Dragon Ball Z: Kakarot Review
Relive the journey of Goku.
Easily one of the most prolific franchises ever, Dragon Ball Z has had game after game release over the years. There has been a wide range of quality differences across these releases, with arguably the best to date coming just two years ago with Dragon Ball Z FighterZ. After skipping 2019 besides Jump Force and more DLC for FighterZ, the series is back again with a brand new retelling of the story everybody knows and loves in Dragon Ball Z: Kakarot.
The Dragon Ball franchise has dipped their toes into the RPG genre a few different times over the years, with the Dragon Ball Xenoverse series being their most successful attempt. While that was more focused on an online MMO style in a way, Dragon Ball Z: Kakarot takes a different approach by being entirely single player focused, essentially being like a spiritual successor to the Legacy of Goku games on Game Boy Advance.
Dragon Ball Z: Kakarot spans the entirety of Dragon Ball Z, starting at the beginning of the Saiyan saga and spanning all the way through the Majin Buu saga. Filler arcs that were made just for the anime, such as Garlic Jr. and the Otherworld Tournament are left out entirely, leaving fans with four full arcs of Saiyan, Frieza, Cell, and Majin Buu. The game is setup to where each of these arcs span a good portion of the game and allow you to explore and complete sidequests along the way, while also having what are known as Intermission sections where you can catch up on what you’ve missed in the game to that point.
The story in Dragon Ball Z: Kakarot is told in a few different ways, with the best being the beautiful cutscenes showcasing the highlights of the series. From there, there are also numerous sections where the characters are standing around talking with voice acting and dialogue boxes, but no cutscenes around them. Lastly, there are also moments where you have only dialogue boxes and no voice acting outside of one liners and random phrases. The latter are used mostly for the sidequests or the exposition dumps, allowing you to fast forward through them if you would prefer.
Many people are tired of reliving the same story over and over again through the manga, anime, and countless other games in the past. While the basic outline is the same as any of those, the more open RPG nature of Dragon Ball Z: Kakarot does allow some of these moments to be fleshed out much more so than in the past. This even extends to the relationships between characters, as we see some growth of characters like Piccolo and Gohan early on that wasn’t as obviously presented in the other variations of the story. On the other hand, the game does also skip a lot of moments that could have been expanded upon, such as Goku’s time on Snake Way or his travels to Namek. Instead, the game features a lot of jumping ahead in the story, when it would have been better to let some moments breathe, even if it meant including additional intermissions to open up the game a little more.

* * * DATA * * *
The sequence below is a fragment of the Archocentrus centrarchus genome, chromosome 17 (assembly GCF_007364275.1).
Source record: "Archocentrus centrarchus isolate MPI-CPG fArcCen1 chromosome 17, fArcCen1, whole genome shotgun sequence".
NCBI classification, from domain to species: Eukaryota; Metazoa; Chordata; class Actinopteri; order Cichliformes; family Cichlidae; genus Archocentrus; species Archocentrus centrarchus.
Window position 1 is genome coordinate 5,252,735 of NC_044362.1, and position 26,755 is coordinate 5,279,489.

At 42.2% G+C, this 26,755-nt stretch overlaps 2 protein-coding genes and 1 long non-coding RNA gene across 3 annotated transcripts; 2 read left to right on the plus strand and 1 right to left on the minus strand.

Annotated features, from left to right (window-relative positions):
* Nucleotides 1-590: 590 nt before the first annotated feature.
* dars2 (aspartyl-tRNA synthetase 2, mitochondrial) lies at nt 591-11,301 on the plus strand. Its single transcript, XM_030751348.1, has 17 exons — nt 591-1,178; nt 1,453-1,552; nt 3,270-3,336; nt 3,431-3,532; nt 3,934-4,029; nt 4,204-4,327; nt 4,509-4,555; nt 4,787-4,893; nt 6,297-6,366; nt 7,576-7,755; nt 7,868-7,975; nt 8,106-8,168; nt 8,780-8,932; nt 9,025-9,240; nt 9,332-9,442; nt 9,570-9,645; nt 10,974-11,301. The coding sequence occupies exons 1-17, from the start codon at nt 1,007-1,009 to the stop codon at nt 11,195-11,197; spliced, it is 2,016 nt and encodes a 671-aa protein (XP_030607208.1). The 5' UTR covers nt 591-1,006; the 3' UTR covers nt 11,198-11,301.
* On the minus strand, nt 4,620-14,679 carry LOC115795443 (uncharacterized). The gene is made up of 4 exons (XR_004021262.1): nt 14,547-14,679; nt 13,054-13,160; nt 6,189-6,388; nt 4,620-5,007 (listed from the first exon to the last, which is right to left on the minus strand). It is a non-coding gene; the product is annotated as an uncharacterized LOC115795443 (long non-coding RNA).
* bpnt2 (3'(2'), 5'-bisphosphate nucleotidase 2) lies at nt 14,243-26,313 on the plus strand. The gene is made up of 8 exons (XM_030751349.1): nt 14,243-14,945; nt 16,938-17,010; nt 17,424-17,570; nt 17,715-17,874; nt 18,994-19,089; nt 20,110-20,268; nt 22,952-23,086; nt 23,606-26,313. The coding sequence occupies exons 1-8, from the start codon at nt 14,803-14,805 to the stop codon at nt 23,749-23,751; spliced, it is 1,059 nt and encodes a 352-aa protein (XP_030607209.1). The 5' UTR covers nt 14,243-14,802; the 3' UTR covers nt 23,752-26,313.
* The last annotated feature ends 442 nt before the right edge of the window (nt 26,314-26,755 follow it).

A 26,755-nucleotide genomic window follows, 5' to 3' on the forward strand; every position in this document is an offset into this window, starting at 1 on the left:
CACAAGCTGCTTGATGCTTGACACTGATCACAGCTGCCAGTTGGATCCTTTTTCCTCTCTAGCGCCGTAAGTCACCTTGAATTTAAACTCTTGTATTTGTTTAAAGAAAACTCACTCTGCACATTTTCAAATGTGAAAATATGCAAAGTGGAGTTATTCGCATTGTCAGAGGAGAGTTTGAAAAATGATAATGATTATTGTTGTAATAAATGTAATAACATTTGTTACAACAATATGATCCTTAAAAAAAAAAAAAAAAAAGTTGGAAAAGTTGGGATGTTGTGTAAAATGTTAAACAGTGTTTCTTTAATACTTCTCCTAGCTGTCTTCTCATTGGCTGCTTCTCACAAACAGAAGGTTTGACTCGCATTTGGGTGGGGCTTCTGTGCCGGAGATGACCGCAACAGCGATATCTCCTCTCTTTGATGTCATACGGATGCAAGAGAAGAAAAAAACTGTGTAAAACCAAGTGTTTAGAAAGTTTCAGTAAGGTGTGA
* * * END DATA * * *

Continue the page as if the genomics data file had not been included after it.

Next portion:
While the story does jump around a lot, people with no knowledge of the series prior still should be able to keep up with what is going on more so than most of the past games based on the property. The game is definitely built more for existing fans of the series though, offering them a glimpse into some of the unseen moments through the bevy of sidequests in the game. Some of these sidequests can be a little too basic at times in setup, but they still help to add a bit more character to the game.
Both the main story and sidequests are accessed through a semi-open world setup that is split between a world map made up of many different locations and smaller area maps. The world map is not traversable at all, instead just serving as a method of fast travel between the various locales. Even without a true open world, Dragon Ball Z: Kakarot lets players explore areas never made available in the past. These areas can often feel pretty dead with a minimal amount of NPCs, but that is how you would expect most of the environments to be that you will be visiting. The entire Evil Emperor Frieza arc in the game takes players to planet Namek, with no way to return to Earth until it is over. This feels a bit restrictive after the way Earth was handled, but there was only so much they could do considering the entire arc takes place there.
The pre-existing story also somewhat limits the game in another area as well. During the intermission areas you can select your party and play with who you have available at the time, but the story sections that take up the majority of your time playing stick you with specific party lineups based on the story at that point. There really isn’t much the developer could have done to avoid this without making the game sort of an elseworlds experience, but it still is a little disappointing nonetheless.